NHL

Ducks retire former captain Scott Niedermayer's No. 27

The Anaheim Ducks raised Scott Niedermayer's No. 27 to the rafters at the Honda Center, honouring the Hall of Fame defenceman who helped lead the Ducks to their only Stanley Cup title in 2007.

Hall of Fame defenceman guided Anaheim to 2007 Stanley Cup title

Former Ducks captain Scott Niedermayer watches along with his family as his No. 27 is raised to the rafters in Anaheim. (Mark J. Terrill/Associated Press)

The Anaheim Ducks raised Scott Niedermayer's No. 27 to the rafters at the Honda Center, honouring the Hall of Fame defenceman who helped lead the Ducks to their only Stanley Cup title in 2007.

The Ducks held the ceremony on Sunday night before their 5-2 win over the Washington Capitals.

Niedermayer signed with Anaheim in 2005 after 13 seasons with New Jersey. He scored 60 of his 172 career goals in five seasons with the Ducks. He remains the franchise leader in goals, assists, points and power-play goals (39) among defencemen.

Niedermayer is the third player in Anaheim's 25-year franchise history to have his number retired, joining the No. 8 of Teemu Selanne and Paul Kariya's No. 9. He is also the ninth player in NHL history to have his number retired by two teams after New Jersey honoured him in 2011.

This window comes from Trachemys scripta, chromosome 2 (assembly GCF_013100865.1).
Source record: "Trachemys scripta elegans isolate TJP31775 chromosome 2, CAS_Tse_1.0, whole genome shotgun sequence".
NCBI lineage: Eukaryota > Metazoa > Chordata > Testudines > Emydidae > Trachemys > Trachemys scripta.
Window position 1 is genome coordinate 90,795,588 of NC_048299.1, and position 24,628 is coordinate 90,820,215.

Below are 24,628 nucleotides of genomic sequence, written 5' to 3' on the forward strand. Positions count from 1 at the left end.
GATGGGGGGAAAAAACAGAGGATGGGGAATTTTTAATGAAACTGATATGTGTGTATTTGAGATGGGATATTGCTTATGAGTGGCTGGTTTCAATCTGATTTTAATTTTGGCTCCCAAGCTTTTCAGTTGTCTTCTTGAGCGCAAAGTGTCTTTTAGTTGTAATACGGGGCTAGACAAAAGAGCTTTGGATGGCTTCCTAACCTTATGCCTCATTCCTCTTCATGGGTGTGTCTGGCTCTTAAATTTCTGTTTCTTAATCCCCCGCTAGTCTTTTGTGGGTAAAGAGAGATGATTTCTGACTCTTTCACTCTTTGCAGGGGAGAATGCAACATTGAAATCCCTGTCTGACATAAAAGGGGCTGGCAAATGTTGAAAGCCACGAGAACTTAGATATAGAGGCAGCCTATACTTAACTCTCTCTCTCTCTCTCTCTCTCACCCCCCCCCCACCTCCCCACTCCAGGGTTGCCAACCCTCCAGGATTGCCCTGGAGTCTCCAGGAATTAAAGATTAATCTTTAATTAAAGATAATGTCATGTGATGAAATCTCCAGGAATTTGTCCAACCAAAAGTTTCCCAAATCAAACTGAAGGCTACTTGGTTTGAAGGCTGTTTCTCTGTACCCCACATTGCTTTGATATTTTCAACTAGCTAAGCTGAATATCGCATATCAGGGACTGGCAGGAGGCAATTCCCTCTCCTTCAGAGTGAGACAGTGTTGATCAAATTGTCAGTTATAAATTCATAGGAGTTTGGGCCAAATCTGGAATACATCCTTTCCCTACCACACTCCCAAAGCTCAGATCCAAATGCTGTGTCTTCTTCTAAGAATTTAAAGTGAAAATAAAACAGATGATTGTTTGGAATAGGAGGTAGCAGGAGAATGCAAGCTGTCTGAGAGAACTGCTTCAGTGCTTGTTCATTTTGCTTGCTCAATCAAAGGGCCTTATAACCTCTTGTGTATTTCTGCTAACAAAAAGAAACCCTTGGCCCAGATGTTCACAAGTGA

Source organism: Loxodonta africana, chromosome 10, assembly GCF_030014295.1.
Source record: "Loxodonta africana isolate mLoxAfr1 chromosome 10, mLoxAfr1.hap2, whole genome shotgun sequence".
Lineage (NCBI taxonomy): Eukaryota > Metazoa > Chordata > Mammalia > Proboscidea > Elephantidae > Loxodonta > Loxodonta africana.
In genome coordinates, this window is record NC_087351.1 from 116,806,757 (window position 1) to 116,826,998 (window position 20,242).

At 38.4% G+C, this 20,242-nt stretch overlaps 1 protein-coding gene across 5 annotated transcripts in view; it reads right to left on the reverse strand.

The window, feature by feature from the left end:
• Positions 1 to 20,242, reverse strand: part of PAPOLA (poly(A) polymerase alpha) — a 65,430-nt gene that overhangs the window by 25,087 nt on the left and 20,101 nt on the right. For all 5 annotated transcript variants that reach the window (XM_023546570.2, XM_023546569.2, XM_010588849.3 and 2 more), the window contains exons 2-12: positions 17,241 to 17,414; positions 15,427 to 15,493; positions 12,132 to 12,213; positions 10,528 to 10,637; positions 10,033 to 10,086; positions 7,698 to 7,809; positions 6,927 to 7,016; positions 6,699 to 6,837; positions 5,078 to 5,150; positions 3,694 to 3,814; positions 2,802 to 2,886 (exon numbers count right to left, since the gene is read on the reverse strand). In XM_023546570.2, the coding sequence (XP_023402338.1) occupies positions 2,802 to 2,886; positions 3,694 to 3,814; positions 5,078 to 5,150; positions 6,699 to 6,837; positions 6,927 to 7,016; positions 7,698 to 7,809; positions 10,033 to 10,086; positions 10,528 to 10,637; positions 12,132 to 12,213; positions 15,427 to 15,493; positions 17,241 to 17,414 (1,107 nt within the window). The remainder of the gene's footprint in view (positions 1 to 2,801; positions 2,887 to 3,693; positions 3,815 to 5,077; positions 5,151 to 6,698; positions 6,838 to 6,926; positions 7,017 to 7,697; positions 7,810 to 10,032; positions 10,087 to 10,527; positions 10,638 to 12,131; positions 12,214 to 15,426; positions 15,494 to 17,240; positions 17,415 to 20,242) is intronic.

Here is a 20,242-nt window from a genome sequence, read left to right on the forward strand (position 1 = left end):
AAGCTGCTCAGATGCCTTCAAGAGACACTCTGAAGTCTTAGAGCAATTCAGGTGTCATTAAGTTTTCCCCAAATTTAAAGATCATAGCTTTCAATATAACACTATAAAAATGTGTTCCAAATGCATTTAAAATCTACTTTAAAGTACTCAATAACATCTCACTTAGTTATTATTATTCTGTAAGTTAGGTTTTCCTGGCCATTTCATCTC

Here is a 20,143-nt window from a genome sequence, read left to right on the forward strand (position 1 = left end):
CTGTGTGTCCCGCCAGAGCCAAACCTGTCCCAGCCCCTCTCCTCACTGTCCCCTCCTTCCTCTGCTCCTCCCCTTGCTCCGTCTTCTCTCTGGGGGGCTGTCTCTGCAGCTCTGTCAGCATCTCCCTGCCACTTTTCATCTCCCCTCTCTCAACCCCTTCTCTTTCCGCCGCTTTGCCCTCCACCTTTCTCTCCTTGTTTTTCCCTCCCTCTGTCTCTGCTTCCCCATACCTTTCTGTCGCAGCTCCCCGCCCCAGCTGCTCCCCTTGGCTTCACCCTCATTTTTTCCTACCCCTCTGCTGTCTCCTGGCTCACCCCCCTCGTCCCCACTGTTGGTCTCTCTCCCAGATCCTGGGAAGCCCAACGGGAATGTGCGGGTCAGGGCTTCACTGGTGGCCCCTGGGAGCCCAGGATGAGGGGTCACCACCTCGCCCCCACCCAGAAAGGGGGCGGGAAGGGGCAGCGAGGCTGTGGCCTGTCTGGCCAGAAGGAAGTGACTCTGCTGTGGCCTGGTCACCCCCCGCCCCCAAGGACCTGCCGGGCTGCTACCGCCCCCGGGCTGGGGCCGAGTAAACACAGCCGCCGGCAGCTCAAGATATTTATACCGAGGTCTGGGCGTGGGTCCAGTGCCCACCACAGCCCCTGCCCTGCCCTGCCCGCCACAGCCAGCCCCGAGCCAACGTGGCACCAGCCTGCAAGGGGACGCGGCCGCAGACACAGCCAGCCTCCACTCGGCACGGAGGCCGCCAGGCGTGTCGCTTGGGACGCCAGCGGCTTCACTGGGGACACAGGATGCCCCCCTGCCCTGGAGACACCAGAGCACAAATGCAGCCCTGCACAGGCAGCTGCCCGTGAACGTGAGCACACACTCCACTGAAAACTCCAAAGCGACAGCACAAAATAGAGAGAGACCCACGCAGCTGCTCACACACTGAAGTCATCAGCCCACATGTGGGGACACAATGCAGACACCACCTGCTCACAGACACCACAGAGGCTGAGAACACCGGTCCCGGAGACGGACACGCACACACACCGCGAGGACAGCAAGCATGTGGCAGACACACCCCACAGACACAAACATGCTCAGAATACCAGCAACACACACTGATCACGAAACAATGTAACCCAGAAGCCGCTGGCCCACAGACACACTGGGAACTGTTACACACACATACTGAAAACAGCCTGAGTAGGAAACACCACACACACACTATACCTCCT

Ever the consummate teammate, Niedermayer mentioned every player and coach on the 2007 title team before his number was raised.

The most important teammate though on that club was his brother, Rob. Scott Niedermayer said after the ceremony that the 2003 Stanley Cup Final, where his Devils beat Rob's Ducks in seven games in 2003, put the wheels in motion on trying to play with his younger brother.

"When we were 10 years old we would have loved to beat the heck out of each other in a Stanley Cup game and rub it in. When we were older in 2003 it was a different story," Scott Niedermayer said. "To win a Stanley Cup here exceeded what I thought was going to happen."

Niedermayer won the Conn Smythe Trophy, which is given to the most valuable player of the Stanley Cup playoffs, after the Ducks defeated the Ottawa Senators in five games.

"The bigger the game, the better he played. He is the greatest champion of our generation," said former Anaheim great Paul Kariya. "His ability to control the game on offense and defense was unmatched by any player."

Niedermayer was the first player in hockey history to win a Stanley Cup, Olympic gold medal, World Championship, World Cup, Memorial Cup and World Junior title. He is also the only player to have won a combination of four Stanley Cups and two Olympic gold medals.

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